TORONTO - Islanders defenseman Brendan Witt was away from the team part of last week for personal reasons and has not played since Nov. 14. He opened up Monday about his absence, which occurred after his 7-year-old daughter was hospitalized after being bitten by the venomous brown recluse spider.

The bite, which Witt and his wife initially thought was from a mosquito, ate away at the flesh and left a 11/2-inch hole in their daughter's leg, which doctors feared might have to be amputated if not treated properly.

"It was a scary time for my family," Witt said. "It was tough. As a parent, you never want to see your kid in pain. And the reality that she might lose her leg at such a young age was very scary."

After learning the severity of his daughter's condition, Witt stayed behind after the Islanders' 5-4 shootout loss to the Panthers 10 days ago to be with his daughter at a Florida hospital. (Witt requested that her name not be revealed.)

Fortunately for Witt and his family, his daughter is doing well and is expected to make a full recovery. "She went to go see 'New Moon' the other night," Witt said with a smile. "So that tells me she's OK."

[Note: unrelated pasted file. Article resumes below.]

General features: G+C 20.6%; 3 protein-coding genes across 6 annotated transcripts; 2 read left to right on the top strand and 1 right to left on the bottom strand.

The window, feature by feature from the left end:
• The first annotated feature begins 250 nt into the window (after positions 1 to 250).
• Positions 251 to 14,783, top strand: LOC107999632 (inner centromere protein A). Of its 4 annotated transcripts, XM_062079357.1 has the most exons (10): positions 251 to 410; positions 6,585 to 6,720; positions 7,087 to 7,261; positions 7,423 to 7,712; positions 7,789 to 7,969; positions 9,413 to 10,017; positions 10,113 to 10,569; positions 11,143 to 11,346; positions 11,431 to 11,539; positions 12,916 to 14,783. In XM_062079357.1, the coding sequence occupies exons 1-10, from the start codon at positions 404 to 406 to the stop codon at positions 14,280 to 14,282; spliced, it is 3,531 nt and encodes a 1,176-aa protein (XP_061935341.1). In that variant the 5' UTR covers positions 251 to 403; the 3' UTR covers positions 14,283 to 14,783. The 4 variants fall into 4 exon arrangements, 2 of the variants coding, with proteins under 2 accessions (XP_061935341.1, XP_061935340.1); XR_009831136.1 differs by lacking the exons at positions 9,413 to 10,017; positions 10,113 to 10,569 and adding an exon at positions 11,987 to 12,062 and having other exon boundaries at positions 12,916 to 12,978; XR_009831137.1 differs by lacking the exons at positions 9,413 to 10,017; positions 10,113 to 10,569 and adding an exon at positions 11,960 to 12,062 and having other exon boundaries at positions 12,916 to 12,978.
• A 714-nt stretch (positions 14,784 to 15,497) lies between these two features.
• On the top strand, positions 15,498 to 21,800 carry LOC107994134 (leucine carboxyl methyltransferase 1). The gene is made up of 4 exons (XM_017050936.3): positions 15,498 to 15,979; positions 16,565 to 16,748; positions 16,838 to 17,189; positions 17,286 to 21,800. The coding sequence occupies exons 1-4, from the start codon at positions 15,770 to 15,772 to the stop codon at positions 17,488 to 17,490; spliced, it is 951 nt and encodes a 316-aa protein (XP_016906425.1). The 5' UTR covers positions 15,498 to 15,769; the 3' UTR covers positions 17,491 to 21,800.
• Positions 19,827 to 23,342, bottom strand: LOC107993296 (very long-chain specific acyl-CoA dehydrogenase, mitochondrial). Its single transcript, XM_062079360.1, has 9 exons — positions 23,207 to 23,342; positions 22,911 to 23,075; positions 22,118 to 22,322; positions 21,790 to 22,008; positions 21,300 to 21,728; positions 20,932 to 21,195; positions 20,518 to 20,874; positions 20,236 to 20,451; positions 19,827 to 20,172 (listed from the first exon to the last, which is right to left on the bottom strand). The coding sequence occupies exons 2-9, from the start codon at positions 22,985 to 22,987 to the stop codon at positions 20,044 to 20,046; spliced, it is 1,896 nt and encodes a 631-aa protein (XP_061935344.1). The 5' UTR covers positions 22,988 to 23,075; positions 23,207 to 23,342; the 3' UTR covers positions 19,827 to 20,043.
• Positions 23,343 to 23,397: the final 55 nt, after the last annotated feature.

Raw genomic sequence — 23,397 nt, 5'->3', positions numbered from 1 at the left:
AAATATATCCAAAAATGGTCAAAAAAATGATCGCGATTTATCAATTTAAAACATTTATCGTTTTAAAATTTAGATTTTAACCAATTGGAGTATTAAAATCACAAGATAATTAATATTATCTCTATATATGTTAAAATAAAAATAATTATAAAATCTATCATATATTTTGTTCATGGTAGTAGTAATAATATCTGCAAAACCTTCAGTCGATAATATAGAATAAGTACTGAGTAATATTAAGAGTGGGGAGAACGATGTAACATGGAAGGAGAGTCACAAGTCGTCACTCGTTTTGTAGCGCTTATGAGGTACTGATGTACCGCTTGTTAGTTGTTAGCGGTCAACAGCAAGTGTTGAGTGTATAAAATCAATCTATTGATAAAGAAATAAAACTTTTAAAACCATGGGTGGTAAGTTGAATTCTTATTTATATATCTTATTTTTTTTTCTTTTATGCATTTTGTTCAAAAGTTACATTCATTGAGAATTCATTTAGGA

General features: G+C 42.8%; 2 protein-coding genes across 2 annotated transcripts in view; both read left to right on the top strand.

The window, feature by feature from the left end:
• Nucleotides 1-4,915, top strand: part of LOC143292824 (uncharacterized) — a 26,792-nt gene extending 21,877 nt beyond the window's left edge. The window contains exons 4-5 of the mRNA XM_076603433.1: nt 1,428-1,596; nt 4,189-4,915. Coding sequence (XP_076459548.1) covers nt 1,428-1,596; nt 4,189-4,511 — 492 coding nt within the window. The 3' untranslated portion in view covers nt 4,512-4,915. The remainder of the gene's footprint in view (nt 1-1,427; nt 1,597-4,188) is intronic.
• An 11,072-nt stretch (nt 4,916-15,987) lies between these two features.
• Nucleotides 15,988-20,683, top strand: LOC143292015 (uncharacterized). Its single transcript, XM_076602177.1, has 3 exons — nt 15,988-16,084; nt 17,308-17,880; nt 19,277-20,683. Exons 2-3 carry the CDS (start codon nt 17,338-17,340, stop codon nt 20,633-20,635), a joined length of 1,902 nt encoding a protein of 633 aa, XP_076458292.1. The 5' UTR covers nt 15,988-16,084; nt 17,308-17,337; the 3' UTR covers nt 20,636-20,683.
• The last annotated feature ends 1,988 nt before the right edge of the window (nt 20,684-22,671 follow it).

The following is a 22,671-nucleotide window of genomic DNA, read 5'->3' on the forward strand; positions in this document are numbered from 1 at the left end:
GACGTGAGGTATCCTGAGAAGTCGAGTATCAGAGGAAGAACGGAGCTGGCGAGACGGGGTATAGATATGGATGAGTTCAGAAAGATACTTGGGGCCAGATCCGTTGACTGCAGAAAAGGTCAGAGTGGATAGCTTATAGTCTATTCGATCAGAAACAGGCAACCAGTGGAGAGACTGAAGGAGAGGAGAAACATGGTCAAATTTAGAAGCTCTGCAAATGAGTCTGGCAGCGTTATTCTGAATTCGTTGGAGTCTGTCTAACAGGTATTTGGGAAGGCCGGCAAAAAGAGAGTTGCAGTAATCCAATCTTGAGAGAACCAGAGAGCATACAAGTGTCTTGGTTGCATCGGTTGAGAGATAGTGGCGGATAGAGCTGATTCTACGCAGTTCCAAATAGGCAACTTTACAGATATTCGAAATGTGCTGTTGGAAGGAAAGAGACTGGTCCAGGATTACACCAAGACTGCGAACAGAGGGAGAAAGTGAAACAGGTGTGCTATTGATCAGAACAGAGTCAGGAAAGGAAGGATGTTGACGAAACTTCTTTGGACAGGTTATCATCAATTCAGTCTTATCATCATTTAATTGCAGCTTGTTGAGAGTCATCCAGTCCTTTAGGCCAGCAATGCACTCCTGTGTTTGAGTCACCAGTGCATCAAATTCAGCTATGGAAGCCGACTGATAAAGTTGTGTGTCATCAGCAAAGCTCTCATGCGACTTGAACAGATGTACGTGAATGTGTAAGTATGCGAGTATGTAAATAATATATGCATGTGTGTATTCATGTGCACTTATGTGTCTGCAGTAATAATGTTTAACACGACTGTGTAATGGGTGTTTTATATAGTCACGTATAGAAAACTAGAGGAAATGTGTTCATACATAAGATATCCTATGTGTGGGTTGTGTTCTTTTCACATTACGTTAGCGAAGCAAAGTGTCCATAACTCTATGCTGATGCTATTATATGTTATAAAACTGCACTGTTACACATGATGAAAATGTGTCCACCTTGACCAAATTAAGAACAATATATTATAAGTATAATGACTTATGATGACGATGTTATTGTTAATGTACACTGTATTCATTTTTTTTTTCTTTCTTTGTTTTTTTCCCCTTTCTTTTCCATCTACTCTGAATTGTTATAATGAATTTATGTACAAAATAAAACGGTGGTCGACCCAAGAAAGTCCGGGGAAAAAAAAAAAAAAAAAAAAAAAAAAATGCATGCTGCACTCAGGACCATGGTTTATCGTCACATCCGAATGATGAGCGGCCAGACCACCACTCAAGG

Witt also said he appreciates the support he received from his teammates and the Islanders' organization during the difficult period. "I was given the time to be with my family," Witt said. "Garth [Snow] has always been family first."

As much as the Islanders value Witt's veteran presence at the blue line, coach Scott Gordon said he encouraged him to take as much time as he needed to deal with the situation and not rush to return.

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"Go be with your family. Take your time, and don't feel like you have to get right back," Gordon said of the organization's stance. "Thankfully, things worked out how they did."

Witt's return to the lineup last night was welcomed.

"Witt is a presence on the ice. He makes the opposition look over their shoulder," Gordon said. "He was playing some of his best hockey before he left to go be with his family, so we're glad to have him back."


Habits: The brown recluse spider is not aggressive and usually bites only when crushed, handled or disturbed. Brown recluse spiders usually bite only when they become trapped next to the victim's skin.

Bite characteristics: The bite can cause a painful, deep wound that takes a long time to heal. When there is a severe reaction to the bite, the site can erupt into a "volcano lesion'' (a hole in the flesh because of damaged, gangrenous tissue). Some people are unaffected; others experience immediate or delayed effects because the venom kills the tissues at the site of the bite.

Distribution: The brown recluse spider is found mainly in the central midwestern states southward to the Gulf of Mexico and into Florida.

Identification: Commonly referred to as "fiddleback'' or "violin'' spiders because of the violin-shaped marking on the top surface of the cephalothorax (fused head and thorax).

Sources: Ohio State University, University of Florida.